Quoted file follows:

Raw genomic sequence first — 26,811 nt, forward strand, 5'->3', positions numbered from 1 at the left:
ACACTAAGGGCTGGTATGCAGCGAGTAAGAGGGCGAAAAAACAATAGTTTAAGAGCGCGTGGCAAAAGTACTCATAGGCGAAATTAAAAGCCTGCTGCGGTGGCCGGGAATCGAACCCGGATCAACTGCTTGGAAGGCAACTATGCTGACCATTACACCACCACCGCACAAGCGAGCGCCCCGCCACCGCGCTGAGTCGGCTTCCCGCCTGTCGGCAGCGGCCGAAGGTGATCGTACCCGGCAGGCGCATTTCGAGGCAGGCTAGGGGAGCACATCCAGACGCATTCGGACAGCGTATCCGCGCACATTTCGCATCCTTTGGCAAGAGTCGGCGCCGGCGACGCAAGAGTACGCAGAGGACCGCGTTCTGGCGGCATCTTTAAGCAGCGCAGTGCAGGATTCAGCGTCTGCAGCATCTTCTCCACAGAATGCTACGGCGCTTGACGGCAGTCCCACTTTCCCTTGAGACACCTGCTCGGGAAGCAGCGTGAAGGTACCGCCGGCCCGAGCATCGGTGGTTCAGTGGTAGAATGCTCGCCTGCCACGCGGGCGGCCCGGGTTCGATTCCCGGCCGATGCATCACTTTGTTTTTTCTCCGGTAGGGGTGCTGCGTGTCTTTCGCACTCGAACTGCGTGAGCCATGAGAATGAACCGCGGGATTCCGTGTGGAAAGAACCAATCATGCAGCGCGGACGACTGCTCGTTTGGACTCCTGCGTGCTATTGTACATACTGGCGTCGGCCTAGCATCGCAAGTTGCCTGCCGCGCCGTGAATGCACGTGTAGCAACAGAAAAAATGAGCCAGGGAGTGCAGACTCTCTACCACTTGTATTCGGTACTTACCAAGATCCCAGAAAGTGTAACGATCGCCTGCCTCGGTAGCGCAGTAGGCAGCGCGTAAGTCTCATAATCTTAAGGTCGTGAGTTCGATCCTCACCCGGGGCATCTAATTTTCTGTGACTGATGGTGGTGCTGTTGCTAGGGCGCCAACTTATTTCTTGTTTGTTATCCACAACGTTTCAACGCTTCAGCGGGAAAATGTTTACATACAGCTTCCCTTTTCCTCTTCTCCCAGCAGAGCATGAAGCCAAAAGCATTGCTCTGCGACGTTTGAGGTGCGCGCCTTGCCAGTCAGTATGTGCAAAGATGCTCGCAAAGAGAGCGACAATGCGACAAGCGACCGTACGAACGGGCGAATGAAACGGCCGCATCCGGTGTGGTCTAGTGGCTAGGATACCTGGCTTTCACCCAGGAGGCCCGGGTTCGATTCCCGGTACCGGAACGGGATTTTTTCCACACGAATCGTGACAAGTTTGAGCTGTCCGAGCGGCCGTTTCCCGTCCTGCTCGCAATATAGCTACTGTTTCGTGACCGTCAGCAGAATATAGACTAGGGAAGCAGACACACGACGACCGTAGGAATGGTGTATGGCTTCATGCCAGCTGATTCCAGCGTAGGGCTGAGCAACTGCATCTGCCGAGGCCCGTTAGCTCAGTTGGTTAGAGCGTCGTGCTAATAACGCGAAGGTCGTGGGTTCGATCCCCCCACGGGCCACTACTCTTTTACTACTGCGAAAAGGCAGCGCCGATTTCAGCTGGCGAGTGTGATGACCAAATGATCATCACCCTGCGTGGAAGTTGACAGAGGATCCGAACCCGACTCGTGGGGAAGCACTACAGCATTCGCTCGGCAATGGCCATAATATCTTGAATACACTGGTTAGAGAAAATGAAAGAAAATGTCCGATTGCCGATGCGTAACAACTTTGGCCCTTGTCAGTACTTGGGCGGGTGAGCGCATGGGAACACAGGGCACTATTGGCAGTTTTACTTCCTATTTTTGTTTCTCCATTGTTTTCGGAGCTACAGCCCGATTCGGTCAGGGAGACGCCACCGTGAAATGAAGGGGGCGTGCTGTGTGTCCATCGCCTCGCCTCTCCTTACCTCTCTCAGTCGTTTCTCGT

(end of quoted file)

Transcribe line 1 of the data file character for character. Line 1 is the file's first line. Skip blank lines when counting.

Raw genomic sequence first — 26,811 nt, forward strand, 5'->3', positions numbered from 1 at the left: